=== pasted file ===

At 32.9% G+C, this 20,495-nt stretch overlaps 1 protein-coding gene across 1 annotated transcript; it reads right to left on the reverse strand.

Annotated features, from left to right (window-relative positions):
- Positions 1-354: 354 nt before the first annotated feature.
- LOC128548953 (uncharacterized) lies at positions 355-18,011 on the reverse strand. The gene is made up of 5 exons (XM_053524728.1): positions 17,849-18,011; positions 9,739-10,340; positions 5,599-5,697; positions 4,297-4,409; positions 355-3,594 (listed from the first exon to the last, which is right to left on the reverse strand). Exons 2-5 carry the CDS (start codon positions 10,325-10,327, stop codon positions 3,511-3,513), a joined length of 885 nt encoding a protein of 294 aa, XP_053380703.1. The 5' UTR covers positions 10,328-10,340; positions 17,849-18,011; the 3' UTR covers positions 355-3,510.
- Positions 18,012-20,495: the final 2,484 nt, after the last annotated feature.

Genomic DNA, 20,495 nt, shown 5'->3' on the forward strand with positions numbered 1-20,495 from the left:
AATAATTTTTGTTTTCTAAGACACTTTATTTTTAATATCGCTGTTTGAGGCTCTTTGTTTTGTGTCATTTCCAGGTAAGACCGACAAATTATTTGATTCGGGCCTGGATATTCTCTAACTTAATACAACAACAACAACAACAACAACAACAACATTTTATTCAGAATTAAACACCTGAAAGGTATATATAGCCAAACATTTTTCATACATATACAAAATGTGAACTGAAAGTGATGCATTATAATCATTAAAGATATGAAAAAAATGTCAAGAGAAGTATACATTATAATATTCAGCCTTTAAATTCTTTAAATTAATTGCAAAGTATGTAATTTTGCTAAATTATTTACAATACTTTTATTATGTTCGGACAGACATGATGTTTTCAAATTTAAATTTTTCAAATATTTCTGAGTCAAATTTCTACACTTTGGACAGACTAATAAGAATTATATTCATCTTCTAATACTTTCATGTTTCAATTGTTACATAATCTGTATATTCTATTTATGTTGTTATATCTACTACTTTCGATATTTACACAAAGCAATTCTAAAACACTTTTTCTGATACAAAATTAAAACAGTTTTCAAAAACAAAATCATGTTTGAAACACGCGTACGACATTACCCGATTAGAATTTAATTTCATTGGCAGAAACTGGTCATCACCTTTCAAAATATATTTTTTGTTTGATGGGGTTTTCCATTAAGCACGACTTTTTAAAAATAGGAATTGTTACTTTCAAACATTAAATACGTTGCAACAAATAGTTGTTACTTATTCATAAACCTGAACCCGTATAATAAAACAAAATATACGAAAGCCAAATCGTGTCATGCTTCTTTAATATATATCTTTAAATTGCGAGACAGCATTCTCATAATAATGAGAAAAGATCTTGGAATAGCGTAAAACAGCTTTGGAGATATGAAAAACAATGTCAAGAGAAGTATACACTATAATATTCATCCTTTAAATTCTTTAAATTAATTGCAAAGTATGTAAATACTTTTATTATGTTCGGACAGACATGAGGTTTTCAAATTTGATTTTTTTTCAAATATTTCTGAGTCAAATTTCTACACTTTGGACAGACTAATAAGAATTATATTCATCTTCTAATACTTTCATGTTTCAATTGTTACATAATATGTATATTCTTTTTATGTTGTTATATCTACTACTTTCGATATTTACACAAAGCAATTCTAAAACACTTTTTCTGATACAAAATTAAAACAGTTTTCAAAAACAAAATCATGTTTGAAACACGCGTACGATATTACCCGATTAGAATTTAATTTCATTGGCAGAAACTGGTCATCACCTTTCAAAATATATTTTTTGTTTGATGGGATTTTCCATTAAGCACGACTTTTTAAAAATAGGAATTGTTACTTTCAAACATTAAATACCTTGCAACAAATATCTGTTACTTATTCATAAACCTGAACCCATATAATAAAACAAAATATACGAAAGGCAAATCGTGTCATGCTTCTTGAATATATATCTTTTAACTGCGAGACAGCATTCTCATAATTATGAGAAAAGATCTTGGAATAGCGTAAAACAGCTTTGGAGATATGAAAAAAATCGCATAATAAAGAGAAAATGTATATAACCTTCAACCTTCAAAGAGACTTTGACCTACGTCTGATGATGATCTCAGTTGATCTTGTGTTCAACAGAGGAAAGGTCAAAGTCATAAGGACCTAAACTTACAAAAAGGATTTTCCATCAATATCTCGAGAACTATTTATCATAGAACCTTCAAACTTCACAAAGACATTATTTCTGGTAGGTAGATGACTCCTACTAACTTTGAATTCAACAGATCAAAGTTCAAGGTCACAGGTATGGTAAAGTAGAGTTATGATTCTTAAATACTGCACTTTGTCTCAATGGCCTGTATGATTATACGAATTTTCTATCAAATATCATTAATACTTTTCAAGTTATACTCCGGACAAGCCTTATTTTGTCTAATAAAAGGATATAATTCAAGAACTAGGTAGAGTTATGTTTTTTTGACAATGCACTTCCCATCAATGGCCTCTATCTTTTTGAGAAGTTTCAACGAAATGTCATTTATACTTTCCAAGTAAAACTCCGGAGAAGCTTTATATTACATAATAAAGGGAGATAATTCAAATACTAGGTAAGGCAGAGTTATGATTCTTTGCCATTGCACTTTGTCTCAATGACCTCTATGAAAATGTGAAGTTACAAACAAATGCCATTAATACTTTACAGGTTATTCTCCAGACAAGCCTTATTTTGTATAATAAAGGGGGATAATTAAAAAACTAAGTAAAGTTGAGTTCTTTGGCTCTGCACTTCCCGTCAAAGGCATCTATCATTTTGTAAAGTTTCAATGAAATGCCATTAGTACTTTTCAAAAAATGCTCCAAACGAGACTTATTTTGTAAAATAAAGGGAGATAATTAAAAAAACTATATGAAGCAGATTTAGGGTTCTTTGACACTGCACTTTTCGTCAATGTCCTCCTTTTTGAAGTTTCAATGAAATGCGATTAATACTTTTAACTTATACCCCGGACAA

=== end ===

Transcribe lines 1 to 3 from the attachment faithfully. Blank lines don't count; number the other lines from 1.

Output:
At 32.9% G+C, this 20,495-nt stretch overlaps 1 protein-coding gene across 1 annotated transcript; it reads right to left on the reverse strand.

Annotated features, from left to right (window-relative positions):
- Positions 1-354: 354 nt before the first annotated feature.